Al Jazeera Journalism Review

Journalists film the Israeli military during the Friday protests in Bilin, Palestine. 16/06/15
Journalists film the Israeli military during the Friday protests in Bilin, Palestine.

Through a Mexican lens: Navigating the intricacies of reporting in Palestine

In the Palestinian territories, a Mexican journalist or visitor can evoke mixed reactions, given the rarity of Mexicans in the region. Some locals, aware of Mexico's proximity to the United States, might view such visitors with suspicion, especially during times of conflict when Washington's support for their adversaries is evident through military aid.

However, others recognise the shared history and suffering of colonization, and perhaps a few might even know that Mexico has consistently voted in support of Palestine in the UN and keeps its diplomatic representation in Ramallah, while the Palestinian Authority maintains its presence in Mexico City. While many might not know Mexico’s capital city, they oftentimes express their familiarity with the name of another city, "Guadalajara," perhaps because the word is rooted in Arabic.

Mexican journalists in the Palestinian territories can evoke mixed reactions, with some locals being suspicious and others recognizing shared history and suffering.

This recognition sometimes leads to their realisation of my genuine, empathetic approach as a journalist, fostering a sense of comfort and openness among the locals, who are then more willing to share their insights and grant me access to their stories.

Finding your connection with the locals is key

Finding what connects you with the locals is key for journalists wishing to cover conflicts or regions like Gaza. Demonstrating respect and understanding in your reporting, rather than judgment or fabrication, significantly alters their perception of you, often marred by the belief that most journalists are untrustworthy.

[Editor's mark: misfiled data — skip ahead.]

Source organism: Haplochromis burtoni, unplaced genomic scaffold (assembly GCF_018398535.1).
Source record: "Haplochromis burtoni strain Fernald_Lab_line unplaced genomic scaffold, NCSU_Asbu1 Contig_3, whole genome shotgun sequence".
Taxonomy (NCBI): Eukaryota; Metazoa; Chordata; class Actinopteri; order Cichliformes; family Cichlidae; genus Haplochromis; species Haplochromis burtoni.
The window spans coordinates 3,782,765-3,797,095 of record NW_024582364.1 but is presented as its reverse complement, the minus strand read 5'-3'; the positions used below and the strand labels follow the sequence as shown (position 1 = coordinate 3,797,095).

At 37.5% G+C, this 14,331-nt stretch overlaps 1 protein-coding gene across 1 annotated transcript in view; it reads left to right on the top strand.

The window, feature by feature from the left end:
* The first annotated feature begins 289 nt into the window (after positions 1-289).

BETHLEHEM, PALESTINIAN TERRITORIES - JANUARY 25: Banksy grafitti on a wall in the occupied territories. Bethlehem, January 25, 2010.
BETHLEHEM, PALESTINIAN TERRITORIES - JANUARY 25: Banksy grafitti on a wall in the occupied territories. Bethlehem, January 25, 2010.

I had an experience during the 2014 war on Gaza where my identity as a Mexican journalist was questioned by a Hamas official, who questioned the authenticity of my passport. However, as soon as a local acquaintance called out “Maradona!” from a distance, in reference to the famous Latin American footballer, the atmosphere changed. The official immediately recalled Maradona’s famous ‘Hand of God’ against England and excitedly asked if I could train his amateur football team. Despite the confusion in nationalities and my lack of skill at this sport, we amiably agreed to meet after the war, embracing the saying "Bukra, inshallah"—tomorrow, God willing. 

It is rare for Mexican or Latin American journalists to come and report from the other side of the ocean, especially from conflict zones like Gaza. We often rely on a Western worldview to understand this part of the world, absorbing their linguistics, interests and even humor in their perspectives and narratives. The prevailing influence of Western media often imparts a sense of colonial patronization, suggesting an underlying assumption that they better understand what we need to hear and see.

However, the last couple of decades have seen a gradual shift, with journalists from more varied countries bringing their unique perspectives to international reporting. I experienced this in The Hague in 2013, when I joined the most interesting and diverse group of reporters during a Nuclear Summit: Chinese, Indonesian, Egyptian, Pakistani, and Brazilians, where we got together to share perspectives you rarely see among European and North American reporters.


Collaboration and teamwork are important in journalism